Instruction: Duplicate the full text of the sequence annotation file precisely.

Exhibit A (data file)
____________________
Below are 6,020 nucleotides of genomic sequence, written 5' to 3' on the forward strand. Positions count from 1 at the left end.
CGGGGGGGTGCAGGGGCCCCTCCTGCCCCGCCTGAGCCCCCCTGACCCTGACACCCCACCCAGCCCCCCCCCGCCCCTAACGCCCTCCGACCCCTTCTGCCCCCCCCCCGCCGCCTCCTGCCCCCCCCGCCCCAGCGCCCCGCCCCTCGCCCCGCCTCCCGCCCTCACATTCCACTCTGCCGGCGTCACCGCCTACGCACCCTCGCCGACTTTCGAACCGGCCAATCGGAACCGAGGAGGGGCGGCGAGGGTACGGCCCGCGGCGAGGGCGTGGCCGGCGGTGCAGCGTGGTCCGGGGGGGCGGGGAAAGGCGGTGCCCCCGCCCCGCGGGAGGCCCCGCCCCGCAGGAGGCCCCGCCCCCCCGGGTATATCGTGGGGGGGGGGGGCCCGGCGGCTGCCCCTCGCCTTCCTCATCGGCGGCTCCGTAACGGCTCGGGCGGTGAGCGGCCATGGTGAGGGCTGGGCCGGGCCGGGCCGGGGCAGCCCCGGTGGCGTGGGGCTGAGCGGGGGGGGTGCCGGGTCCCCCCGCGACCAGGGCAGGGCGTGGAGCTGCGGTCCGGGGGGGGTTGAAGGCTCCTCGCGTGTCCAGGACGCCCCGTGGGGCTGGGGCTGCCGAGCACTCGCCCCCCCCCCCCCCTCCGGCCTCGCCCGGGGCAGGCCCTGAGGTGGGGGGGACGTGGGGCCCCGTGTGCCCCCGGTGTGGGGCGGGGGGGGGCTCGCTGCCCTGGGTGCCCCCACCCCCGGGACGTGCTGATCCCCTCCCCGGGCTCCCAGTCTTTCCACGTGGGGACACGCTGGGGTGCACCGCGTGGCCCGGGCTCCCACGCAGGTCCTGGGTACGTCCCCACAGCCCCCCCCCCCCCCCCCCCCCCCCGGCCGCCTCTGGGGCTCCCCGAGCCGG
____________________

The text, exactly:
Below are 6,020 nucleotides of genomic sequence, written 5' to 3' on the forward strand. Positions count from 1 at the left end.
CGGGGGGGTGCAGGGGCCCCTCCTGCCCCGCCTGAGCCCCCCTGACCCTGACACCCCACCCAGCCCCCCCCCGCCCCTAACGCCCTCCGACCCCTTCTGCCCCCCCCCCGCCGCCTCCTGCCCCCCCCGCCCCAGCGCCCCGCCCCTCGCCCCGCCTCCCGCCCTCACATTCCACTCTGCCGGCGTCACCGCCTACGCACCCTCGCCGACTTTCGAACCGGCCAATCGGAACCGAGGAGGGGCGGCGAGGGTACGGCCCGCGGCGAGGGCGTGGCCGGCGGTGCAGCGTGGTCCGGGGGGGCGGGGAAAGGCGGTGCCCCCGCCCCGCGGGAGGCCCCGCCCCGCAGGAGGCCCCGCCCCCCCGGGTATATCGTGGGGGGGGGGGGCCCGGCGGCTGCCCCTCGCCTTCCTCATCGGCGGCTCCGTAACGGCTCGGGCGGTGAGCGGCCATGGTGAGGGCTGGGCCGGGCCGGGCCGGGGCAGCCCCGGTGGCGTGGGGCTGAGCGGGGGGGGTGCCGGGTCCCCCCGCGACCAGGGCAGGGCGTGGAGCTGCGGTCCGGGGGGGGTTGAAGGCTCCTCGCGTGTCCAGGACGCCCCGTGGGGCTGGGGCTGCCGAGCACTCGCCCCCCCCCCCCCCTCCGGCCTCGCCCGGGGCAGGCCCTGAGGTGGGGGGGACGTGGGGCCCCGTGTGCCCCCGGTGTGGGGCGGGGGGGGGCTCGCTGCCCTGGGTGCCCCCACCCCCGGGACGTGCTGATCCCCTCCCCGGGCTCCCAGTCTTTCCACGTGGGGACACGCTGGGGTGCACCGCGTGGCCCGGGCTCCCACGCAGGTCCTGGGTACGTCCCCACAGCCCCCCCCCCCCCCCCCCCCCCCCGGCCGCCTCTGGGGCTCCCCGAGCCGG